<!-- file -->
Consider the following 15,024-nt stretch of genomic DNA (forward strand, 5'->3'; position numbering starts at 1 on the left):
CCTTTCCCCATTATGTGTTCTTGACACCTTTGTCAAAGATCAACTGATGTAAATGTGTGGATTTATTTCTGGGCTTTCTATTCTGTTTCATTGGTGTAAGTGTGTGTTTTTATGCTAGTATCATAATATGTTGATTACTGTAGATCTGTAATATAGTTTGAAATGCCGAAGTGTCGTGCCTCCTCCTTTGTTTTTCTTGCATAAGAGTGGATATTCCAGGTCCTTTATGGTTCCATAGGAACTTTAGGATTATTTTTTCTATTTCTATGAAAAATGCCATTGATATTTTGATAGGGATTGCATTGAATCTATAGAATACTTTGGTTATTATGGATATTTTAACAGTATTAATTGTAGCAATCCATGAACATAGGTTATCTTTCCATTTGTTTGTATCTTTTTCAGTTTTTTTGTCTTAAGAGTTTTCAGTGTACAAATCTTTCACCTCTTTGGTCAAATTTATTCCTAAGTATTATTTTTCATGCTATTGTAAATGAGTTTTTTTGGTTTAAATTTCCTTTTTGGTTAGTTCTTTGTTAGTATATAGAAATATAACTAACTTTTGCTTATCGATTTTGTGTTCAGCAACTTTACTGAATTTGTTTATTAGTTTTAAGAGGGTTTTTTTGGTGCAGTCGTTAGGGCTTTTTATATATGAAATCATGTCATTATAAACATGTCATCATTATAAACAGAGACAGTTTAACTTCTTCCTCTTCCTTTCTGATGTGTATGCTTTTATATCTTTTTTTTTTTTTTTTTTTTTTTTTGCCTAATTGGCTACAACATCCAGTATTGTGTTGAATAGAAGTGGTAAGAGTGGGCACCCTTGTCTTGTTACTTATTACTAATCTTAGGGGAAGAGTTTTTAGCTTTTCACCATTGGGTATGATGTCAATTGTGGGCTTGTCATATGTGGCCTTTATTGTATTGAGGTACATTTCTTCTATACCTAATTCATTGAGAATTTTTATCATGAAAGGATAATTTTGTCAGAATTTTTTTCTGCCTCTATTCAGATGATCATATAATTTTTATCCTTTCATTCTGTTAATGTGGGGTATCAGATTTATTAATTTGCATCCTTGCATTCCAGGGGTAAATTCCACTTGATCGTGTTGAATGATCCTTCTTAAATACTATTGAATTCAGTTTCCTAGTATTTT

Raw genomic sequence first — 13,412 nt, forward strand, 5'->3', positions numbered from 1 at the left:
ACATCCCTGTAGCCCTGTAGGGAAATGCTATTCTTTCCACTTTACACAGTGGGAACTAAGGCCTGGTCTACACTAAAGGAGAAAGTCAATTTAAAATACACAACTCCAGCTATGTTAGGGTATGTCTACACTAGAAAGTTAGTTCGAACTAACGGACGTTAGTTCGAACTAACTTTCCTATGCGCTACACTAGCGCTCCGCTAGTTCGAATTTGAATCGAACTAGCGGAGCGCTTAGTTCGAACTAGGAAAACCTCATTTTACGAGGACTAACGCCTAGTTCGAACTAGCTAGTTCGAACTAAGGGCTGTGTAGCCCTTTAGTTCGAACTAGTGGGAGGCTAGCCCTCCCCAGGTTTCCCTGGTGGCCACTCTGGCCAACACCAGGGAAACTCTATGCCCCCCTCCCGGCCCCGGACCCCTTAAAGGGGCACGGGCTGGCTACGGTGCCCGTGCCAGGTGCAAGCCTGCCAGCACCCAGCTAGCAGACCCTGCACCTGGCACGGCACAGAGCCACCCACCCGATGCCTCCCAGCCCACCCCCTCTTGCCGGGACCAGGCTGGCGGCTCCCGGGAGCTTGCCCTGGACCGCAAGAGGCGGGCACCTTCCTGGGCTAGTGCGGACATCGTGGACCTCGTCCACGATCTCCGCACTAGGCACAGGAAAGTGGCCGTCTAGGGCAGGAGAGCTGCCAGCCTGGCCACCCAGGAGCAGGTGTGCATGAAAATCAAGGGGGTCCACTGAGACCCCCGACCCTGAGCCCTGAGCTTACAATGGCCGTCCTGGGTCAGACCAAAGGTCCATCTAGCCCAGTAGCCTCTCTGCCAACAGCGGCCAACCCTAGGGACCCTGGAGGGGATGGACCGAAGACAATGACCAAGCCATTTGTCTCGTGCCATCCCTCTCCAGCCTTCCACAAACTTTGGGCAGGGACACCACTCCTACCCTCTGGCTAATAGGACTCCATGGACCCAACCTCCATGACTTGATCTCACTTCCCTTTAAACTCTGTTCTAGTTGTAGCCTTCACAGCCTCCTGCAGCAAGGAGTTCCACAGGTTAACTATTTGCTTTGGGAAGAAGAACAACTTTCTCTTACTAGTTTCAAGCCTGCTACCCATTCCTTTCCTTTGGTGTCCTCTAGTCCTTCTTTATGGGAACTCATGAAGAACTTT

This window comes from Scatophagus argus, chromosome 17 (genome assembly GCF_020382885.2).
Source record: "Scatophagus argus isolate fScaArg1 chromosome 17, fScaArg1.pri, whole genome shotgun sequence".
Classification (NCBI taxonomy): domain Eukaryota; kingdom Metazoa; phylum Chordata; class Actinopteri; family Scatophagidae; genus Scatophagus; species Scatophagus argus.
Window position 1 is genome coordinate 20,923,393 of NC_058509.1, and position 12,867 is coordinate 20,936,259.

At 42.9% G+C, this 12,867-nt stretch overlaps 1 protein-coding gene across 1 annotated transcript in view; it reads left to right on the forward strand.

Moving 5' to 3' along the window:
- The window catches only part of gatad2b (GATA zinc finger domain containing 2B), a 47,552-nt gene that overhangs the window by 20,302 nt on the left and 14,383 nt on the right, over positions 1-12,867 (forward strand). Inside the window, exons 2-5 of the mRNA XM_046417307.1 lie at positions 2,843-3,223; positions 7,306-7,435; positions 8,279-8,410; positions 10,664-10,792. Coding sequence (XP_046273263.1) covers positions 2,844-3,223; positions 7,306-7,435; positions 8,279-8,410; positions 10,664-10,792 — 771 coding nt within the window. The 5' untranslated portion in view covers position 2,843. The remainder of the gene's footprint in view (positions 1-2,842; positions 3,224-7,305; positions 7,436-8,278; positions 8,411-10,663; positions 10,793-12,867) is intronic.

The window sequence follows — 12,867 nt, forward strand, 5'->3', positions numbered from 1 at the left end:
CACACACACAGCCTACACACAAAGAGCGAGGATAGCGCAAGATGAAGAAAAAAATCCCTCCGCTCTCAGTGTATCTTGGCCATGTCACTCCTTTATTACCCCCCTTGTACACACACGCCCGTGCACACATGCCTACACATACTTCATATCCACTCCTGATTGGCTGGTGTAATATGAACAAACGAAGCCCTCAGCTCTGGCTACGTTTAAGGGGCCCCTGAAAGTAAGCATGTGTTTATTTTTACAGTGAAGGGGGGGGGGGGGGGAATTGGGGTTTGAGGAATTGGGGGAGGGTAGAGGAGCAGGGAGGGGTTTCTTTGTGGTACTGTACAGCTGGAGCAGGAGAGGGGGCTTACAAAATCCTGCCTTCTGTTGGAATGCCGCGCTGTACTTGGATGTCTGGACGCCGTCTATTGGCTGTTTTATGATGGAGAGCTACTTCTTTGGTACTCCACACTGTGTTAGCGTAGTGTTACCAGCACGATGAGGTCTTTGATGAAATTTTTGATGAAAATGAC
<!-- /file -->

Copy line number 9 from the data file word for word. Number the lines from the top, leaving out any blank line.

At 42.9% G+C, this 12,867-nt stretch overlaps 1 protein-coding gene across 1 annotated transcript in view; it reads left to right on the forward strand.